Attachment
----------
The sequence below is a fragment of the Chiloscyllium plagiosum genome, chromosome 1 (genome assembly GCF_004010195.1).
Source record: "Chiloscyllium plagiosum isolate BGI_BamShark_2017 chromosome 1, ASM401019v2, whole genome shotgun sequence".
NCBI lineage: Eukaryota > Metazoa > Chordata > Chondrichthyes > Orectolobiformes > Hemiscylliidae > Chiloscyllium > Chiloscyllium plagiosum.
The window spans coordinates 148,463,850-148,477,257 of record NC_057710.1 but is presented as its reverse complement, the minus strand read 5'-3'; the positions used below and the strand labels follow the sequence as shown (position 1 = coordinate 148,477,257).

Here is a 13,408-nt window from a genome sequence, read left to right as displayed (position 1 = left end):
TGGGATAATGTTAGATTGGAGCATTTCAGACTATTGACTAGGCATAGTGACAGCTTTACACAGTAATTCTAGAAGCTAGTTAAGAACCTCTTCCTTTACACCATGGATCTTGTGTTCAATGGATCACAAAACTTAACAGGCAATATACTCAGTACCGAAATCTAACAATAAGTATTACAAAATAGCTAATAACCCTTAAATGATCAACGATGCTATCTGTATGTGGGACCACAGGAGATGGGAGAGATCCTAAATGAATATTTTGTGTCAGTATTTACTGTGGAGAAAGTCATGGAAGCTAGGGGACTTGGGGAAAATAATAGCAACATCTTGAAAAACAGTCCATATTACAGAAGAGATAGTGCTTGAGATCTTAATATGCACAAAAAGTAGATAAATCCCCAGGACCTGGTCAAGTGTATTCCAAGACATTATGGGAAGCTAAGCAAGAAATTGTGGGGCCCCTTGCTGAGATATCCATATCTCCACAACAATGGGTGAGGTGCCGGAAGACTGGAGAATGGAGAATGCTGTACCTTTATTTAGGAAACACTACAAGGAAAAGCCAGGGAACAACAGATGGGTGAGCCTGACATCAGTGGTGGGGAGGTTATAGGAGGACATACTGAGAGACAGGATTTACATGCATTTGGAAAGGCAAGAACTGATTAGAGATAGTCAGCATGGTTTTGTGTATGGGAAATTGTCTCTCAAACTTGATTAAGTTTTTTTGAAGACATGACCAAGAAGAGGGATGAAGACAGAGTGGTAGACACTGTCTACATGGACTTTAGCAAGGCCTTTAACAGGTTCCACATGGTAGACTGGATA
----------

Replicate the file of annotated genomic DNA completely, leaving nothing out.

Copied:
The sequence below is a fragment of the Chiloscyllium plagiosum genome, chromosome 1 (genome assembly GCF_004010195.1).
Source record: "Chiloscyllium plagiosum isolate BGI_BamShark_2017 chromosome 1, ASM401019v2, whole genome shotgun sequence".
NCBI lineage: Eukaryota > Metazoa > Chordata > Chondrichthyes > Orectolobiformes > Hemiscylliidae > Chiloscyllium > Chiloscyllium plagiosum.
The window spans coordinates 148,463,850-148,477,257 of record NC_057710.1 but is presented as its reverse complement, the minus strand read 5'-3'; the positions used below and the strand labels follow the sequence as shown (position 1 = coordinate 148,477,257).

Here is a 13,408-nt window from a genome sequence, read left to right as displayed (position 1 = left end):
TGGGATAATGTTAGATTGGAGCATTTCAGACTATTGACTAGGCATAGTGACAGCTTTACACAGTAATTCTAGAAGCTAGTTAAGAACCTCTTCCTTTACACCATGGATCTTGTGTTCAATGGATCACAAAACTTAACAGGCAATATACTCAGTACCGAAATCTAACAATAAGTATTACAAAATAGCTAATAACCCTTAAATGATCAACGATGCTATCTGTATGTGGGACCACAGGAGATGGGAGAGATCCTAAATGAATATTTTGTGTCAGTATTTACTGTGGAGAAAGTCATGGAAGCTAGGGGACTTGGGGAAAATAATAGCAACATCTTGAAAAACAGTCCATATTACAGAAGAGATAGTGCTTGAGATCTTAATATGCACAAAAAGTAGATAAATCCCCAGGACCTGGTCAAGTGTATTCCAAGACATTATGGGAAGCTAAGCAAGAAATTGTGGGGCCCCTTGCTGAGATATCCATATCTCCACAACAATGGGTGAGGTGCCGGAAGACTGGAGAATGGAGAATGCTGTACCTTTATTTAGGAAACACTACAAGGAAAAGCCAGGGAACAACAGATGGGTGAGCCTGACATCAGTGGTGGGGAGGTTATAGGAGGACATACTGAGAGACAGGATTTACATGCATTTGGAAAGGCAAGAACTGATTAGAGATAGTCAGCATGGTTTTGTGTATGGGAAATTGTCTCTCAAACTTGATTAAGTTTTTTTGAAGACATGACCAAGAAGAGGGATGAAGACAGAGTGGTAGACACTGTCTACATGGACTTTAGCAAGGCCTTTAACAGGTTCCACATGGTAGACTGGATA